“Ultimately I have learned no one else has the answer…we are the ones with the answer. If you want life to get better you have to be one who works for it and when you slip up you have to be the one who faces that and fixes things as you get back on track. Never give up on you. Just the fact you have someone who has handed or read to you this letter means there are others who haven’t given up on you. 

“I make you a promise, homey, you don’t give up on yourself and I wont give up on you, and one day we’ll look back on life and be thankful we chose to have all the courage to fight for our lives back and to make things better for everyone around us. That’s the power of the divine spirit in each of us, that’s the power of our humanity at its best. 

“Be strong.”

Mickles says the inmates who pen the letters “are real excited about having something to make their lives significant. They desperately want to be able to give back to the community in some way.”

She says the young men who receive the letters and complete her curriculum “have been changed – they’re excited about a new life they can have.” All of CIA’s work is about keeping offenders from recidivism and diverting young people from poor choices that result in doing time.

“It’s too expensive to keep people housed in prison when you can spend less money preparing them to become a taxpayer and a contributing member of the community,” she says. “Agencies are being forced to consider this population as individuals rather than as a number or a label and so there’s a lot of community awareness. The community is connecting to the fact these are people.”

She says the best deterrent to criminal behavior starts in childhood.

“If we validate our kids at a very early age and they feel they’re special they’re going to make the right choices.”

It’s a mixed bag in terms of how CIA participants do once they’re out of a correctional facility.

“For the most part I’ve learned not to have expectations,” says Mickles. “There have been times when I thought, OK, we did this and this and therefore this result should happen, and it didn’t happen. and it made me feel like I failed and it made me try to figure out what was missing, as if it depended upon me.” Now, she’s come to realize her job “is to plant seeds and treat everyone with respect and unconditional love, but it’s not up to me to fix them.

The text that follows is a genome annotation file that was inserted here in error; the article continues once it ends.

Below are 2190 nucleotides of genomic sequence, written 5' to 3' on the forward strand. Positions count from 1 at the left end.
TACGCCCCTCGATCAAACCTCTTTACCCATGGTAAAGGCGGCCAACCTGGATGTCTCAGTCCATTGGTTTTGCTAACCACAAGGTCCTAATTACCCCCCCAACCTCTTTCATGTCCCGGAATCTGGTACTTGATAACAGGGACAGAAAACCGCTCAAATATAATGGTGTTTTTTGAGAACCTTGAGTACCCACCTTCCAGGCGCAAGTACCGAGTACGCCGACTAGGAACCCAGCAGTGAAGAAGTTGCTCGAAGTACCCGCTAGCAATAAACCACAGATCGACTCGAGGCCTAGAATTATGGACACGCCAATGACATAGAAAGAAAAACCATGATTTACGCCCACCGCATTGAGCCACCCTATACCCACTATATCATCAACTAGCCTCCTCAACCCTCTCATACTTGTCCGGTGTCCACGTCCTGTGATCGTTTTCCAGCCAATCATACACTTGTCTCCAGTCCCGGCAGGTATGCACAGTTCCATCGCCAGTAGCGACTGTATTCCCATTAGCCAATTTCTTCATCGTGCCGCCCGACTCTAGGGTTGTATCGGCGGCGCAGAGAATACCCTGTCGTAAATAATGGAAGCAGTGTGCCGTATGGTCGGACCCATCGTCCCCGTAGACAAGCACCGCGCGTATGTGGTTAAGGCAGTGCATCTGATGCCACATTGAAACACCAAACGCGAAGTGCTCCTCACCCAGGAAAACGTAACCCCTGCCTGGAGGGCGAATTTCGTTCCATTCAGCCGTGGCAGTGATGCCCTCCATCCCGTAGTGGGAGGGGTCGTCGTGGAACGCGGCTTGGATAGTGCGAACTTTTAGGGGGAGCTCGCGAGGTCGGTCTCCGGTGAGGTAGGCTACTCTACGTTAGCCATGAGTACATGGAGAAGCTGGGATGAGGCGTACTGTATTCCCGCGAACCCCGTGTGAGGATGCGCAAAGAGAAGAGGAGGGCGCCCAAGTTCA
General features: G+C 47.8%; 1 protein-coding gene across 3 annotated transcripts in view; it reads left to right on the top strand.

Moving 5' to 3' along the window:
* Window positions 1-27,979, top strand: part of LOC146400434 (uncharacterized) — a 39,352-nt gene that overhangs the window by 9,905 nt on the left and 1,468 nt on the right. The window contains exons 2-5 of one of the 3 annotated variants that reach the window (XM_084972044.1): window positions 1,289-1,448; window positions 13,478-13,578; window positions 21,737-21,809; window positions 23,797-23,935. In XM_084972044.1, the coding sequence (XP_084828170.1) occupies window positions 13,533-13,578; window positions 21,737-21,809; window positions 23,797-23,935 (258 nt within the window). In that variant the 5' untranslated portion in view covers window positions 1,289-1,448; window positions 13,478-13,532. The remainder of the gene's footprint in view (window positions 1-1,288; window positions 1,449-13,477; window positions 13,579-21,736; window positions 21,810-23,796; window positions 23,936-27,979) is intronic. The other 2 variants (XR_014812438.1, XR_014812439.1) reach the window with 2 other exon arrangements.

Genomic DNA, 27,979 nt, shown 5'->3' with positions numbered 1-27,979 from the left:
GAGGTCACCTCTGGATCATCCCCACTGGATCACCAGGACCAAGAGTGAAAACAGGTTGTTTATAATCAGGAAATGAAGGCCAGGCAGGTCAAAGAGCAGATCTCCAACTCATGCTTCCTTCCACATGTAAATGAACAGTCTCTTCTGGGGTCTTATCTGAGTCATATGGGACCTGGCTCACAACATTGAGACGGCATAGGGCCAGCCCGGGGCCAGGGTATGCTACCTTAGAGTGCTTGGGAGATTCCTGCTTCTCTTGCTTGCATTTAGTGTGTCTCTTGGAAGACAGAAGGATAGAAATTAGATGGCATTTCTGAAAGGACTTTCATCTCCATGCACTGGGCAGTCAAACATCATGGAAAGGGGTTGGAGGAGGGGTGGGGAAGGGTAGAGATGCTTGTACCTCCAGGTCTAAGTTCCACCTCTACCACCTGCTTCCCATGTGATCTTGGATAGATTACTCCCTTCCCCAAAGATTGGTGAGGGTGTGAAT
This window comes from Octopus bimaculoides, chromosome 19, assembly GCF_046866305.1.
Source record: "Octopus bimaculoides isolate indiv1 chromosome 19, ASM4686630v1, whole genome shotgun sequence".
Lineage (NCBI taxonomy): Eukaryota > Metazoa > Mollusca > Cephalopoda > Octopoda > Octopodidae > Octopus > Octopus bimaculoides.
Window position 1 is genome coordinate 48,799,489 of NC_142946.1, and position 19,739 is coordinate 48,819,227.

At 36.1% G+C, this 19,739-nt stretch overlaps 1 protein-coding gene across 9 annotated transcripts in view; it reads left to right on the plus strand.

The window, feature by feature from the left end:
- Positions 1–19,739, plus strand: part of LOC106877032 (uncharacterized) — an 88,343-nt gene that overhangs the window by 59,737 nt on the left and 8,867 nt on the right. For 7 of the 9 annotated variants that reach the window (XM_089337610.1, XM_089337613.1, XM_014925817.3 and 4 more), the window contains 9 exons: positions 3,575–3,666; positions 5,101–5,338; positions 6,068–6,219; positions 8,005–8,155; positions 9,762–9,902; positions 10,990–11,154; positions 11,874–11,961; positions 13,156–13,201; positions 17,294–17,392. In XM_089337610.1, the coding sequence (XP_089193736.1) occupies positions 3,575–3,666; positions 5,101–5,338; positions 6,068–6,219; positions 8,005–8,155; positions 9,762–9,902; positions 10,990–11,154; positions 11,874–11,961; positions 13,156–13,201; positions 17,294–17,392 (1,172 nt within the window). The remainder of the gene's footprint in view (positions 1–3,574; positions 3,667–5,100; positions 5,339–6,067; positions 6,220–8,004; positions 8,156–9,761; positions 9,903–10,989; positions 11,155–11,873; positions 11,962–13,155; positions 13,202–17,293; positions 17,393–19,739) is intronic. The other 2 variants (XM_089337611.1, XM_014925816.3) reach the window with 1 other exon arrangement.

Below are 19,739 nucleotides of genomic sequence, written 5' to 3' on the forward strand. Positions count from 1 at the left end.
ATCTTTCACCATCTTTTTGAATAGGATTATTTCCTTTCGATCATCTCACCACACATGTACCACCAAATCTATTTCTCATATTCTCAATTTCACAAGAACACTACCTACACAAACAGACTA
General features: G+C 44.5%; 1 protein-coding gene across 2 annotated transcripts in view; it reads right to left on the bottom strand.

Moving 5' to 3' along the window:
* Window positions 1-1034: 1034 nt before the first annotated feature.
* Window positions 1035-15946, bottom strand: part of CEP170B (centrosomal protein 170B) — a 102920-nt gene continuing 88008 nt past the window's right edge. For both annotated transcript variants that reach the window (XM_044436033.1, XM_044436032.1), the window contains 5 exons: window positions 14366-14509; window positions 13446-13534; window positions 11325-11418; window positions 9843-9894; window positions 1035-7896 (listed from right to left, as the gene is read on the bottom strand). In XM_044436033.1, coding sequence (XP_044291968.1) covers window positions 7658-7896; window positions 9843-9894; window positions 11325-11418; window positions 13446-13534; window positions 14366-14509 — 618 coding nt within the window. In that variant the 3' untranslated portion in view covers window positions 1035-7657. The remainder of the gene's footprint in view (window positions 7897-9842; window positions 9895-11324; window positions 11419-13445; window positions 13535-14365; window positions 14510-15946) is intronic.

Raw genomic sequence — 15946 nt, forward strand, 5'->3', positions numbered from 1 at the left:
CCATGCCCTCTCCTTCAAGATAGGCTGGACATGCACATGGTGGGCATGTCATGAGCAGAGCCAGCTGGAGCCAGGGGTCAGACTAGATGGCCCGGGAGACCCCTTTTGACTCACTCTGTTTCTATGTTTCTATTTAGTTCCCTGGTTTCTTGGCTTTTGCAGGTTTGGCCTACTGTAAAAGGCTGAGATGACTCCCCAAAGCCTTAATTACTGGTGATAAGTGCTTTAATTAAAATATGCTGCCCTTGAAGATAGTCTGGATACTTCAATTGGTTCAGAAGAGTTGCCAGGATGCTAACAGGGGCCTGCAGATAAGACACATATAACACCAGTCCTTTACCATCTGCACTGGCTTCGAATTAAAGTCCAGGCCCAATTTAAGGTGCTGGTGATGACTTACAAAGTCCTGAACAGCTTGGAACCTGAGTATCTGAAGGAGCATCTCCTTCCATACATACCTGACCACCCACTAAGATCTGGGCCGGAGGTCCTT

“You can present the same opportunities to people and some individuals will not only misuse and abuse that but they will end up back in prison. No matter what we do, no matter what we provide, it depends on their willingness to make it happen.”

For tickets to the June 28 event call 402-451-4500.

Keep up with CIA at compassioninaction.com.

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An Omaha legacy ends, Wesley House Community Center shutters after 139 years — New use for site unknown

May 21, 2011 1 comment

Recently, I stumbled across some information on the Internet that surprised me because the United Methodist Church Nebraska Conference website was announcing that a historic social service and community center in Omaha, the Wesley House, was closing. This was news to me, which I found odd since I am in the news business in Omaha and the organization said to be closing was one I was quite familiar with. Yet, I had heard nothing about it and to my knowledge nothing had appeared in the local media reporting this development.  A couple phone calls quickly confirmed that the Web announcement was true and that I was indeed the first journalist on the story.  It has to be one of the first times here or anywhere that an organization serving the community for nearly 140 years, as the Wesley had, was going by the wayside without any mention of it in the press.  The following story I wrote for The Reader (www.thereader.com) rectifies that, providing readers a bit of context for the enterprising role the center played at one time, how it lost some relevance and stature in recent years, and why the powers that be decided it was time to close the Wesley after all this time.

 

Omaha Legacy Ends, Wesley House Community Center shutters after 139 years – New use for site unknown

©by Leo Adam Biga

As seen in The Reader (www.thereader.com)

 

Omaha’s oldest social service agency closed earlier this year with a whimper, not a bang. The Wesley House Community Center, a United Methodist Church mission since 1872, has ended 139 years of service, confirmed Rev. Stephanie Ahlschwede, interim executive director and head of United Methodist Ministries in Omaha.

The agency’s two-acre, twin-building campus at 2001 North 35th St. will be sold, she says. And it’s unclear who will purchase it.